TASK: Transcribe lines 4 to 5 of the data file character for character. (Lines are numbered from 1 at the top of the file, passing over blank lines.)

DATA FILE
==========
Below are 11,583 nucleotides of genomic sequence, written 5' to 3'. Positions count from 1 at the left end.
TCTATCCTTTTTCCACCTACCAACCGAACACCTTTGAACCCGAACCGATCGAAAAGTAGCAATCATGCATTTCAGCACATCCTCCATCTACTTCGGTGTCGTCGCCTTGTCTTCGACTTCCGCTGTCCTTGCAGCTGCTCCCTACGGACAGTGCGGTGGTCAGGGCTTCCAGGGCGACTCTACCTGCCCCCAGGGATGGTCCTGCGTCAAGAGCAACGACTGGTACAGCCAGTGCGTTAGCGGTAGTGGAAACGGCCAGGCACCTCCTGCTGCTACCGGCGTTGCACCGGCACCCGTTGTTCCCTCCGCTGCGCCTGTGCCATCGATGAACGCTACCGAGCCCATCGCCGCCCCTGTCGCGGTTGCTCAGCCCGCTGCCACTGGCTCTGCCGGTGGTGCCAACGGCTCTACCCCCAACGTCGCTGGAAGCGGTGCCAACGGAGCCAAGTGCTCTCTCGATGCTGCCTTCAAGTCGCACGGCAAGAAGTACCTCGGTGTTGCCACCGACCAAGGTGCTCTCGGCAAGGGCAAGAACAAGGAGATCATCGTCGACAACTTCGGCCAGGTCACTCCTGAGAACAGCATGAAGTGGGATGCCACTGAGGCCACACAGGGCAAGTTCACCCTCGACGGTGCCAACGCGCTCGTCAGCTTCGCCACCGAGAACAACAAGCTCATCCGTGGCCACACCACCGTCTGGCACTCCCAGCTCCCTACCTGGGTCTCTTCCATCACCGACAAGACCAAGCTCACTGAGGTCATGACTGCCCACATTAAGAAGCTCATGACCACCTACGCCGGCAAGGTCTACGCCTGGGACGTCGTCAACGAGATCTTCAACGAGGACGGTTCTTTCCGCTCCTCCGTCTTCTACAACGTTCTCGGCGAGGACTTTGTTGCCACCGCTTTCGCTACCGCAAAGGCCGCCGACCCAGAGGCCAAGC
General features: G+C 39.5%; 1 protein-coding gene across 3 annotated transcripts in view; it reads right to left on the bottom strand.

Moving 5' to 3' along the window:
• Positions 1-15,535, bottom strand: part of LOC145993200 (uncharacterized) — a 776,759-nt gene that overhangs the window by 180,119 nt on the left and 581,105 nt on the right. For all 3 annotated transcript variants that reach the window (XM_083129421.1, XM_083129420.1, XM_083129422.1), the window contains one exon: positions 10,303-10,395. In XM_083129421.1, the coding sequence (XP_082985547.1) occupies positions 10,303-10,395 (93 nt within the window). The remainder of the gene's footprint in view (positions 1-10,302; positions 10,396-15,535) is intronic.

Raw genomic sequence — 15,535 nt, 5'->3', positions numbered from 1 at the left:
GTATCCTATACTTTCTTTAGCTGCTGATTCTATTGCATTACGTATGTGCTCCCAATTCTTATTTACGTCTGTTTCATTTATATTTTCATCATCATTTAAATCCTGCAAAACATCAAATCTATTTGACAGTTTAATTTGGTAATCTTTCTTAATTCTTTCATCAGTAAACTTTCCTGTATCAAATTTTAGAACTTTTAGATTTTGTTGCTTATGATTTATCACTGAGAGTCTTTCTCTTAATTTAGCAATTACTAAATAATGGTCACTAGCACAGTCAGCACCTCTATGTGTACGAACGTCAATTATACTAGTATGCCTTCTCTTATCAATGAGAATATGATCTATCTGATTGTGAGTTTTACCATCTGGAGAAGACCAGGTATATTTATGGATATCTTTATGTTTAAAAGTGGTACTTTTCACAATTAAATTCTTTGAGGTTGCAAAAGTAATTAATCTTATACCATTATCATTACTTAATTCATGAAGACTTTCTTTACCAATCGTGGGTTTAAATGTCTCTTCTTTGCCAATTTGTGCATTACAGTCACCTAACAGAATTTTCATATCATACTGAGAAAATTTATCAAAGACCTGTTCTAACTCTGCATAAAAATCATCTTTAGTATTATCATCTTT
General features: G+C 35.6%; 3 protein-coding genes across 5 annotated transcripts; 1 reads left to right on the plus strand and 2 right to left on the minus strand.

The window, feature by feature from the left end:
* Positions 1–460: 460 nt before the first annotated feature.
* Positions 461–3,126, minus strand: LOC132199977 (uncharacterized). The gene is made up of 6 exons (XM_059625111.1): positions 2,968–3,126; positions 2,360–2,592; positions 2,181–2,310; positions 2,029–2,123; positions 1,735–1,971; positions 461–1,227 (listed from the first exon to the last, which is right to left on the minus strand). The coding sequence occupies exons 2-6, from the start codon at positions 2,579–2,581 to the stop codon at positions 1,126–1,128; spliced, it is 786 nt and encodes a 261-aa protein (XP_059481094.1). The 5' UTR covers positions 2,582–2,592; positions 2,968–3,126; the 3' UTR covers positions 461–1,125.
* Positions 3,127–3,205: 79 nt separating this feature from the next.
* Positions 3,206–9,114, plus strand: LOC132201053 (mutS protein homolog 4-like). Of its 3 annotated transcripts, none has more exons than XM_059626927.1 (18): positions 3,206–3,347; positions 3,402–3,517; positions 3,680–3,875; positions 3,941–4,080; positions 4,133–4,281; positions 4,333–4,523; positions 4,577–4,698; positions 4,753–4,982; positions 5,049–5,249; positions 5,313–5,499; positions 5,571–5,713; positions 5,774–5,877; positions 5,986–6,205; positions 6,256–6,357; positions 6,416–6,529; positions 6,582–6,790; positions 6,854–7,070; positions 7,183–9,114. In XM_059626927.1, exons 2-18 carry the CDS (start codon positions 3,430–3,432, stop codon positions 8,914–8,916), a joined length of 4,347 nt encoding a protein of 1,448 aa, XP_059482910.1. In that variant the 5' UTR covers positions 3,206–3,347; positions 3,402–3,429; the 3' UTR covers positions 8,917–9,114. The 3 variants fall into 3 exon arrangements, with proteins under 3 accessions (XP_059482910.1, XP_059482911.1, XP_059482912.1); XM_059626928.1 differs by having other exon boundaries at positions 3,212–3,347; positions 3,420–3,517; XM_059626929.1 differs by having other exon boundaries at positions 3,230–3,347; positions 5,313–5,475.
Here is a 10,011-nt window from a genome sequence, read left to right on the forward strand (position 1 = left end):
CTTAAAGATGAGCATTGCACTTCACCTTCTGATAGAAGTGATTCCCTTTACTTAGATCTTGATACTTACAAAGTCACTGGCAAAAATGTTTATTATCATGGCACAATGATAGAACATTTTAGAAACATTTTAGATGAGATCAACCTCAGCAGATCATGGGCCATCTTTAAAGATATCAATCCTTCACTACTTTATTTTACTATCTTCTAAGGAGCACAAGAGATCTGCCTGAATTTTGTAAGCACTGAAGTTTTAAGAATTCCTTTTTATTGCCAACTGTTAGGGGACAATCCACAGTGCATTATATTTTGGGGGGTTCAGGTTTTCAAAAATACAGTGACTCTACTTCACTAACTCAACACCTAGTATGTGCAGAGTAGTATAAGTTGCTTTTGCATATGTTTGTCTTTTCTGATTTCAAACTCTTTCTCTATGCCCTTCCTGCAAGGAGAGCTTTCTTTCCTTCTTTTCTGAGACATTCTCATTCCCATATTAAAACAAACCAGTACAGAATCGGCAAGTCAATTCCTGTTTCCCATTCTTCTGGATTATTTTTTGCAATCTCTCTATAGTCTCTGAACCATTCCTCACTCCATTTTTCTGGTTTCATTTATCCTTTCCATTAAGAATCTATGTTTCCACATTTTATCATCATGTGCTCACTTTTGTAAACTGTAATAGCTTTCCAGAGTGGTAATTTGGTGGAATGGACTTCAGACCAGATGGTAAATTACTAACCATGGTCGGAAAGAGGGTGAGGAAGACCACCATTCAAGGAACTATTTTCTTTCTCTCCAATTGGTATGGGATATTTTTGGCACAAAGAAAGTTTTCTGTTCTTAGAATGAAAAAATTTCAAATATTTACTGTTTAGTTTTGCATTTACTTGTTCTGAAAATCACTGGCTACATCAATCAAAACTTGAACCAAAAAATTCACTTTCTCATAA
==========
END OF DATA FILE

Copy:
Moving 5' to 3' along the window:
• Positions 1-15,535, bottom strand: part of LOC145993200 (uncharacterized) — a 776,759-nt gene that overhangs the window by 180,119 nt on the left and 581,105 nt on the right. For all 3 annotated transcript variants that reach the window (XM_083129421.1, XM_083129420.1, XM_083129422.1), the window contains one exon: positions 10,303-10,395. In XM_083129421.1, the coding sequence (XP_082985547.1) occupies positions 10,303-10,395 (93 nt within the window). The remainder of the gene's footprint in view (positions 1-10,302; positions 10,396-15,535) is intronic.